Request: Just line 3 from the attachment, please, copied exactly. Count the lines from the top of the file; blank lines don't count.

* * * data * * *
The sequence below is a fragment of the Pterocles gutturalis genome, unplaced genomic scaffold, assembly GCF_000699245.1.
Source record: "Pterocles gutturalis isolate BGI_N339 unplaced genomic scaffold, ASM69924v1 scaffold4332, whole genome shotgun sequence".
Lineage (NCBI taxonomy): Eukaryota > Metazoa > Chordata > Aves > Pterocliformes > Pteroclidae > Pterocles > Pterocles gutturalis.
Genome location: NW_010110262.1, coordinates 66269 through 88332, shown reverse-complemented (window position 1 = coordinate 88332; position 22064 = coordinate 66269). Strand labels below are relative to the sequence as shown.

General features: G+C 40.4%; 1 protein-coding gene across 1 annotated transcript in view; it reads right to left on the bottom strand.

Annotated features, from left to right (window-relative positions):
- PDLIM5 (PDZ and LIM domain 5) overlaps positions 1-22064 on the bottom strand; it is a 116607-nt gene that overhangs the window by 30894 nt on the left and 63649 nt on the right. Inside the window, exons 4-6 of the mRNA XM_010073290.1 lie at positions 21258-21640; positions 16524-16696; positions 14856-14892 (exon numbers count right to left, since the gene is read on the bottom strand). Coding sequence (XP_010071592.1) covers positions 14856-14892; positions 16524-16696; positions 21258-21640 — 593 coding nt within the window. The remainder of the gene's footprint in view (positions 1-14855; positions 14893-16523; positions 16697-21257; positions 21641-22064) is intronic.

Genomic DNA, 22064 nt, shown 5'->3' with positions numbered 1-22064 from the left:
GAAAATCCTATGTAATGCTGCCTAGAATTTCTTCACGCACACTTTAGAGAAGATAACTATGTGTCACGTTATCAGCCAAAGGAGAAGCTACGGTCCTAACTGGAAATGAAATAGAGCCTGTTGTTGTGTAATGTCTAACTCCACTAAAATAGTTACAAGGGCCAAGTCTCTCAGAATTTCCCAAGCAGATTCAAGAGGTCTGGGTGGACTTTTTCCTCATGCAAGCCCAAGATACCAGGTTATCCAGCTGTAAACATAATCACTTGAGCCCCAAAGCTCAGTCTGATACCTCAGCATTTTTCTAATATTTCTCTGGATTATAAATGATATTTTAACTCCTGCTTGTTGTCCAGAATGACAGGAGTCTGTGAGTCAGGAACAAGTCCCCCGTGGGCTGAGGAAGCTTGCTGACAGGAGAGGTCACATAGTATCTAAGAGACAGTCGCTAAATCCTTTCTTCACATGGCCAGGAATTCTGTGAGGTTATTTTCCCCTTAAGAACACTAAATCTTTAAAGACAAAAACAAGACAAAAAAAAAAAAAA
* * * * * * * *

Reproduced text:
Lineage (NCBI taxonomy): Eukaryota > Metazoa > Chordata > Aves > Pterocliformes > Pteroclidae > Pterocles > Pterocles gutturalis.